This chapter describes some issues that can arise with the Java Sound technology and suggests causes and workarounds.
This chapter contains the following sections:
Make sure that your audio system is correctly configured (sound card driver/DirectSound for Windows, ALSA for Linux, Audio Mixer for Solaris OS). In addition, ensure that your speakers are connected and that your sound card volume and mute state are adjusted to the appropriate value. To test your sound configuration, run any native sound application and play some sound through it.
On Solaris OS and Linux, you might be unable to play sounds because an application (or sound daemon, such as
artsd) opens the audio device exclusively, thereby denying Java Sound access to the device.
Java Sound supports a set of audio file formats, for example AU, AIF, and WAV. Most of the file formats are only containers and can contain audio data in various compressed audio formats. Java Sound file readers support some formats (uncompressed PCM, a-law, mu-law), but do not support ADPCM, MP3, and others.
Java Sound also supports plug-ins for file readers and writers through the service provider interface (SPI). You can use Sun, third-party, or your own plug-ins to read various audio files. In any case you must handle the presence of the plug-in, for example, by distributing the required plug-ins with your application or by requiring plug-ins to be installed in the client Java environment.
Java Sound supports various audio formats, but their availability depends on the operating system. To use some audio format for recording or playing, the format must be supported by your system (sound card drivers). Use supported formats as much as possible: PCM; 8 or 16 bits; 8000, 11025, 22050, 44100 Hz. The formats are supported by most if not all present sound cards. Most sound cards support only PCM formats, and even if the driver supports mu-law, it requires some modification to the software. If you need to play or record mu-law data, the preferred way is to convert it to PCM format through a format converter.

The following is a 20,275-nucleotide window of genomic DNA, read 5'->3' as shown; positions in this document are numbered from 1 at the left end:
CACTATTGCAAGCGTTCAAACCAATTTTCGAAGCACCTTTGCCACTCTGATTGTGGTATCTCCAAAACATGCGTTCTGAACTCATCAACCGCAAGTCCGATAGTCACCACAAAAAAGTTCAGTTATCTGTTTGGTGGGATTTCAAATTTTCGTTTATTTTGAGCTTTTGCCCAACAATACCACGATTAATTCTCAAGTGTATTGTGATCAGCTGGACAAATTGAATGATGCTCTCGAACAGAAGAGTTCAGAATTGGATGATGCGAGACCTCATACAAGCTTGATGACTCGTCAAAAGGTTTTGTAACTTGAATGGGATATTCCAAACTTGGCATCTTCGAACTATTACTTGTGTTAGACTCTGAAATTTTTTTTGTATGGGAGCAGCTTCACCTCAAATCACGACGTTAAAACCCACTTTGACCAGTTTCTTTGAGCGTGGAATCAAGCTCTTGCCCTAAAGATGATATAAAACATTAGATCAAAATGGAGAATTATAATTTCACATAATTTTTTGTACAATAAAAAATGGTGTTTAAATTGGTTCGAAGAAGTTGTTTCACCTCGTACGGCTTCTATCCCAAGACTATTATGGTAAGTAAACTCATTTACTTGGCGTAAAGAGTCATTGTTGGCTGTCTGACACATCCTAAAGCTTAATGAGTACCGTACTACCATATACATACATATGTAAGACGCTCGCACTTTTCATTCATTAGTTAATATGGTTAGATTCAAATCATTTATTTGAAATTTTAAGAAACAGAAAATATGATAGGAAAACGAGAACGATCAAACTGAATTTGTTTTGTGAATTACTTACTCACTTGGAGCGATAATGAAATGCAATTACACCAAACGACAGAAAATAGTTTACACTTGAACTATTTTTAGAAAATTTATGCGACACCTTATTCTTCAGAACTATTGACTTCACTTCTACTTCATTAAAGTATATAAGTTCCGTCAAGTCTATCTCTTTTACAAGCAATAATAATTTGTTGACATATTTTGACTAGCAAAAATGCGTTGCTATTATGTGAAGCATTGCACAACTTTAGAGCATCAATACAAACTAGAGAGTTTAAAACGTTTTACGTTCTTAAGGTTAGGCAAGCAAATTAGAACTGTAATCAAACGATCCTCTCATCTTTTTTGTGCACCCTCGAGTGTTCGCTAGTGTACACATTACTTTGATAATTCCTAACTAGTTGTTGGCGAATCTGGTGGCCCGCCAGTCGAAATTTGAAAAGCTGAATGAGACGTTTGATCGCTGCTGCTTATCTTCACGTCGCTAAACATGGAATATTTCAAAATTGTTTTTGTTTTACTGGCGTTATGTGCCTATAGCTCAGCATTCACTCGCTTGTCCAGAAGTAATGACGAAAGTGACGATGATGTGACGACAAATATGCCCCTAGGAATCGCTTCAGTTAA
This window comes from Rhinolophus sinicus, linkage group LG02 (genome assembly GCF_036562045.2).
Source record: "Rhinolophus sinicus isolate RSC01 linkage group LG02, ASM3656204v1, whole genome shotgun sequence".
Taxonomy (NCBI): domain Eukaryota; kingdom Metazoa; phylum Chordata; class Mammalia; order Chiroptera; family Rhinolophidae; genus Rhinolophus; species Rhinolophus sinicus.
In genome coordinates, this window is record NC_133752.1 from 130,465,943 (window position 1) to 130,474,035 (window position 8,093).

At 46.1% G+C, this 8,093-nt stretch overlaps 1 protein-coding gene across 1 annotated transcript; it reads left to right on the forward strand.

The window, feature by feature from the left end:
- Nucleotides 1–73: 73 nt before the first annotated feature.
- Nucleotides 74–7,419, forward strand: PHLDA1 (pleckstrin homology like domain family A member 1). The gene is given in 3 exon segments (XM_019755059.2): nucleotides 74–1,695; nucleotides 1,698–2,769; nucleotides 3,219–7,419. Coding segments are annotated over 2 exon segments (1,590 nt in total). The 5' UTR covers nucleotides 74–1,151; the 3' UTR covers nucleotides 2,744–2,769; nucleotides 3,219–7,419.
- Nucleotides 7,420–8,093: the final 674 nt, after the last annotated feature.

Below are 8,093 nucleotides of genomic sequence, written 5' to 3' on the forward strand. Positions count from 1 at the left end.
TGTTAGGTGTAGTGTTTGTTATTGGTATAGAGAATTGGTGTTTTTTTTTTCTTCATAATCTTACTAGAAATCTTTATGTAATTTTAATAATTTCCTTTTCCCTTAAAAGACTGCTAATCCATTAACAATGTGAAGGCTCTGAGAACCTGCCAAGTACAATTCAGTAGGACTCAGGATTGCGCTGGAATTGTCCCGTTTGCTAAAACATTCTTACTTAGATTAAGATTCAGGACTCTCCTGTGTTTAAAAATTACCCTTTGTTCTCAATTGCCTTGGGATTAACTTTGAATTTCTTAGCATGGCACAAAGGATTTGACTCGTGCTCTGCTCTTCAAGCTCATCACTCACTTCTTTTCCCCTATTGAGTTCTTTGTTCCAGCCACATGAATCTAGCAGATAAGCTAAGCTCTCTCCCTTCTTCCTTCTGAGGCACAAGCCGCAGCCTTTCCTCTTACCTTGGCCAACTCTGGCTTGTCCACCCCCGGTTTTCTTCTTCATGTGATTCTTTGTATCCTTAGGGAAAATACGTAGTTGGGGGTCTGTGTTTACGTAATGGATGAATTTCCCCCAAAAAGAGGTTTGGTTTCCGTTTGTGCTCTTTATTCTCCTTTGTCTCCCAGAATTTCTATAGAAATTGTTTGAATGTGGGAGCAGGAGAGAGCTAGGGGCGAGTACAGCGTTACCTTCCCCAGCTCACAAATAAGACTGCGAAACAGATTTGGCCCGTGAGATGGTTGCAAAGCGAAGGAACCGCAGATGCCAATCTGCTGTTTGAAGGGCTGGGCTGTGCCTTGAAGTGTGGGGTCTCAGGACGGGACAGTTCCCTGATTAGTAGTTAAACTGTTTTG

See the documentation for
AudioSystem.getAudioInputStream for details about format conversion.
Recorded data is kept in a
DataLine buffer. If you did not read from the line for a long time, an "overrun" condition will occur, and older data will be replaced with new. This will produce artifacts in the recorded audio data.
A similar situation occurs with playing. If all data from the buffer has been played and no new data has been written to the line, an "underrun" condition will occur and silence will be played until you write a new portion of audio data to the line.
The preferred way to record is to read data in a separate thread to prevent the possible influence of other tasks (for example, UI handling). If you use
SourceDataLine for playing, a separate thread for writing data into the line is also the preferred method to use. If you use
Clip for playing, the
Clip implementation creates such a thread itself.